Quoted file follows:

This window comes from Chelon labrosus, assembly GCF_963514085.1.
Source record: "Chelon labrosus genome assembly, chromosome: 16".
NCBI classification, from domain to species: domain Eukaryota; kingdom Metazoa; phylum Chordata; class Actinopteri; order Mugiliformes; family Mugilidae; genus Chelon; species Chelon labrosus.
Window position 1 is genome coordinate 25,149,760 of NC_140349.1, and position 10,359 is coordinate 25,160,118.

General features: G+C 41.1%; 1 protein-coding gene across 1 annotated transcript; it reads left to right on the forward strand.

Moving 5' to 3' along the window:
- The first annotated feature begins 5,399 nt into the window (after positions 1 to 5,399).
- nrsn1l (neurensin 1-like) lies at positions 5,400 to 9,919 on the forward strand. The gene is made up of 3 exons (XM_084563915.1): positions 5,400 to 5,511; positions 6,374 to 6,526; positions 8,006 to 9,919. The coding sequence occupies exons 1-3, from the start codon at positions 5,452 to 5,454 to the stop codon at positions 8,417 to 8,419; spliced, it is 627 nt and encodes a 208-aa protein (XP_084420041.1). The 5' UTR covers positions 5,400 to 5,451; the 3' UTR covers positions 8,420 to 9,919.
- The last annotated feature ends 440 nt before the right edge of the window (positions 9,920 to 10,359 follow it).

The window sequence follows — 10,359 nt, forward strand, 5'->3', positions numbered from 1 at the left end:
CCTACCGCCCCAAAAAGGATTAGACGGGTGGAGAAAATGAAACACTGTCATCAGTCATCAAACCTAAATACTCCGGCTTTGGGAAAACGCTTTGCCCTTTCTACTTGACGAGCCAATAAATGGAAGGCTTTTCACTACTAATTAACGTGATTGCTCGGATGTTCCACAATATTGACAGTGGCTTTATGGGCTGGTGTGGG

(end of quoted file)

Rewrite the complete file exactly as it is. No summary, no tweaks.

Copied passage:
This window comes from Chelon labrosus, assembly GCF_963514085.1.
Source record: "Chelon labrosus genome assembly, chromosome: 16".
NCBI classification, from domain to species: domain Eukaryota; kingdom Metazoa; phylum Chordata; class Actinopteri; order Mugiliformes; family Mugilidae; genus Chelon; species Chelon labrosus.
Window position 1 is genome coordinate 25,149,760 of NC_140349.1, and position 10,359 is coordinate 25,160,118.

General features: G+C 41.1%; 1 protein-coding gene across 1 annotated transcript; it reads left to right on the forward strand.

Moving 5' to 3' along the window:
- The first annotated feature begins 5,399 nt into the window (after positions 1 to 5,399).
- nrsn1l (neurensin 1-like) lies at positions 5,400 to 9,919 on the forward strand. The gene is made up of 3 exons (XM_084563915.1): positions 5,400 to 5,511; positions 6,374 to 6,526; positions 8,006 to 9,919. The coding sequence occupies exons 1-3, from the start codon at positions 5,452 to 5,454 to the stop codon at positions 8,417 to 8,419; spliced, it is 627 nt and encodes a 208-aa protein (XP_084420041.1). The 5' UTR covers positions 5,400 to 5,451; the 3' UTR covers positions 8,420 to 9,919.
- The last annotated feature ends 440 nt before the right edge of the window (positions 9,920 to 10,359 follow it).

The window sequence follows — 10,359 nt, forward strand, 5'->3', positions numbered from 1 at the left end:
CCTACCGCCCCAAAAAGGATTAGACGGGTGGAGAAAATGAAACACTGTCATCAGTCATCAAACCTAAATACTCCGGCTTTGGGAAAACGCTTTGCCCTTTCTACTTGACGAGCCAATAAATGGAAGGCTTTTCACTACTAATTAACGTGATTGCTCGGATGTTCCACAATATTGACAGTGGCTTTATGGGCTGGTGTGGG